We were looking forward to seeing the church at St John which Pevsner describes as ‘one of the simplest and earliest-feeling churches in Cornwall’ consisting of merely a nave, chancel and south porch.
It is barely marked on the map as the Ordnance Survey clearly does not credit it with a tower. Aerial appearances can be deceptive for it looks as though it has got a very small one. It is well hidden amongst the trees.
Sadly, it seems that the ceiling is collapsing and work is therefore taking place to repair it. One of the benefits of not having stained glass in a church is that one can actually take photographs of interiors if you are tall enough to reach. It helps that so many Cornish churches appear to be built ‘underground’.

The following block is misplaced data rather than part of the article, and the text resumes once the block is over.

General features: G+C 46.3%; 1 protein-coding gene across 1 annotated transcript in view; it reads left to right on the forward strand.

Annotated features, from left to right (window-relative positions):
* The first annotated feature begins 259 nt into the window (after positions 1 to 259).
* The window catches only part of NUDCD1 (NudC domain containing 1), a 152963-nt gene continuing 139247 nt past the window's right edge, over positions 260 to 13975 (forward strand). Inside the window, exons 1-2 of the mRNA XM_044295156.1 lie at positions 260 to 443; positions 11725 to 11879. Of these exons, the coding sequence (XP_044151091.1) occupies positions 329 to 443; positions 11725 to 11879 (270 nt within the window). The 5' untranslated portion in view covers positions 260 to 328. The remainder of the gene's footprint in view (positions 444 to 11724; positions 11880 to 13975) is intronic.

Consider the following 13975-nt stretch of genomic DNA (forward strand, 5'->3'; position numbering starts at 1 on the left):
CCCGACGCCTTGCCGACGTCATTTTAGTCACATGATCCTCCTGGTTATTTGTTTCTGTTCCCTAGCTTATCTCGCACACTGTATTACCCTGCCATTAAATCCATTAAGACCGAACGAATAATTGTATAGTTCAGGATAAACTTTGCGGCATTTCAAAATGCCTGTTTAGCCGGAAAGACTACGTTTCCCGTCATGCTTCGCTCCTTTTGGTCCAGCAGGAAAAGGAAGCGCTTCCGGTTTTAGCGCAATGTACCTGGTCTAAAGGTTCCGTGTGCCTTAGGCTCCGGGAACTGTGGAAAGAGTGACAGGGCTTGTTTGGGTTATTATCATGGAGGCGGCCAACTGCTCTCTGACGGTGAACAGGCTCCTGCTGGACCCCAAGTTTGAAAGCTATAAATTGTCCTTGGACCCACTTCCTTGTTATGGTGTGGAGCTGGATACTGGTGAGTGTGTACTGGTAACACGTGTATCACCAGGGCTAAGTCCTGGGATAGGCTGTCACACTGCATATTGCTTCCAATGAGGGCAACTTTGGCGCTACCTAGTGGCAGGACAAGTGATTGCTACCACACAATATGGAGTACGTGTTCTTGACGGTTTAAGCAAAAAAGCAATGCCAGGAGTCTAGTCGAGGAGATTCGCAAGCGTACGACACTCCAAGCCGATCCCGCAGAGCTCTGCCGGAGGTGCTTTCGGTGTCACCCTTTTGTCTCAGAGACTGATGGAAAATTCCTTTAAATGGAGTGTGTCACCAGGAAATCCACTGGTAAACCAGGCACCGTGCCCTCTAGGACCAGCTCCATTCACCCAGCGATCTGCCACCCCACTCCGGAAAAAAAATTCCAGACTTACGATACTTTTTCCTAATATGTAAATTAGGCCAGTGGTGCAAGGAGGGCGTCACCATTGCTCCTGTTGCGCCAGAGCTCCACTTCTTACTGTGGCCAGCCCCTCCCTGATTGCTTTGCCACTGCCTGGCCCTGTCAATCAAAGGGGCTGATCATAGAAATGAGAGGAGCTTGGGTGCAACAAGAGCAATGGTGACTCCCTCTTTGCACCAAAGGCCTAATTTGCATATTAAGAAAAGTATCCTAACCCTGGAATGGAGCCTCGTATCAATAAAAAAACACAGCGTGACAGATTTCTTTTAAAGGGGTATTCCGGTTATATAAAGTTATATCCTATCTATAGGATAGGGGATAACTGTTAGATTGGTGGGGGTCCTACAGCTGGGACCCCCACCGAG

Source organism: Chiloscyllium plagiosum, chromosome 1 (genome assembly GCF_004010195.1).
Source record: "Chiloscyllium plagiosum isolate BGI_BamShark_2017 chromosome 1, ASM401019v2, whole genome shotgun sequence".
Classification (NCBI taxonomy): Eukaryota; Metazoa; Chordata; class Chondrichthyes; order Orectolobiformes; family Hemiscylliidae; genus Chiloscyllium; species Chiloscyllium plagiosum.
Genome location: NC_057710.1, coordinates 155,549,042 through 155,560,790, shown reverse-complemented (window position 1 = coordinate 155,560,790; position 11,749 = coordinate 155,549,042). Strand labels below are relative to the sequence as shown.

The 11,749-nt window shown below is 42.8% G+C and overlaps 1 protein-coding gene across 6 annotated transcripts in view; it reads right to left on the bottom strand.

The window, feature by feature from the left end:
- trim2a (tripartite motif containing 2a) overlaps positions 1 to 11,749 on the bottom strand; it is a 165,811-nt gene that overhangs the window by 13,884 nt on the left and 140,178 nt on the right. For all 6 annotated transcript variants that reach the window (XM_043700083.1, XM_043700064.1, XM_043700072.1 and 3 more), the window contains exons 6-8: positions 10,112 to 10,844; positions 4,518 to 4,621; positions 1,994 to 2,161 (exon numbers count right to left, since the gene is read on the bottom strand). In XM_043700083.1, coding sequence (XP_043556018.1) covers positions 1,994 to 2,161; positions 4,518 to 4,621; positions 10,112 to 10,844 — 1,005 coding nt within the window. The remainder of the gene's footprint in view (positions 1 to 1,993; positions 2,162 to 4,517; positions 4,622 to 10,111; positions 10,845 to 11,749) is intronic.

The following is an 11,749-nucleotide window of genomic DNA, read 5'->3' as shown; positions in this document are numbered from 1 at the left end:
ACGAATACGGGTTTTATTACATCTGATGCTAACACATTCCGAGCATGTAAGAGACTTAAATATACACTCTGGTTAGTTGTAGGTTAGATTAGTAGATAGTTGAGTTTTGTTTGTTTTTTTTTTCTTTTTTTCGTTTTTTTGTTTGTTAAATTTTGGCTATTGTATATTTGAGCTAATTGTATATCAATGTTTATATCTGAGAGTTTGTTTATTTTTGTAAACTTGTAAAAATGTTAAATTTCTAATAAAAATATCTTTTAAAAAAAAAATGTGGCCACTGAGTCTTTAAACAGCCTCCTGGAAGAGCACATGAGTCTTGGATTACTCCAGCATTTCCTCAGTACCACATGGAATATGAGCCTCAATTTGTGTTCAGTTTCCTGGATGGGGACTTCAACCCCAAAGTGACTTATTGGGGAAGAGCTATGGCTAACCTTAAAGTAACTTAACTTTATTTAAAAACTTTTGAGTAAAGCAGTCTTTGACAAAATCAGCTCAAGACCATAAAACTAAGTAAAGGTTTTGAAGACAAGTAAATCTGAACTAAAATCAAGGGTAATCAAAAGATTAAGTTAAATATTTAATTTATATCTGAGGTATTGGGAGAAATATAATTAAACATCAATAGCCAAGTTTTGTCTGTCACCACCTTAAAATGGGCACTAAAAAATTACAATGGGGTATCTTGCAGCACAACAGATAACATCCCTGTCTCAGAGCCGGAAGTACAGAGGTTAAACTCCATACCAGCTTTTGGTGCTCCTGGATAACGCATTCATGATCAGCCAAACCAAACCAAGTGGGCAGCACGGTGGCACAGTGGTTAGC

Looking through the window, our hopes of some tiny, low numinous space were dashed for there are obvious signs of C19 restoration and even a modern radiator. A date of 1851 carved into the exterior of the east window suggests when changes were made.
We will reserve judgement until we have seen the interior. It is just good that something is being done to keep the church in repair.
We will leave you with an inscription on a lovely early C18 slate table tomb:
Fourscore years I lived and almost four
So long on me Death had no power
Yet now at length my thred (sic) is spun
Which ended well and well begun
See now ye mortals at how is our fate
To fade as flowers some soon some late.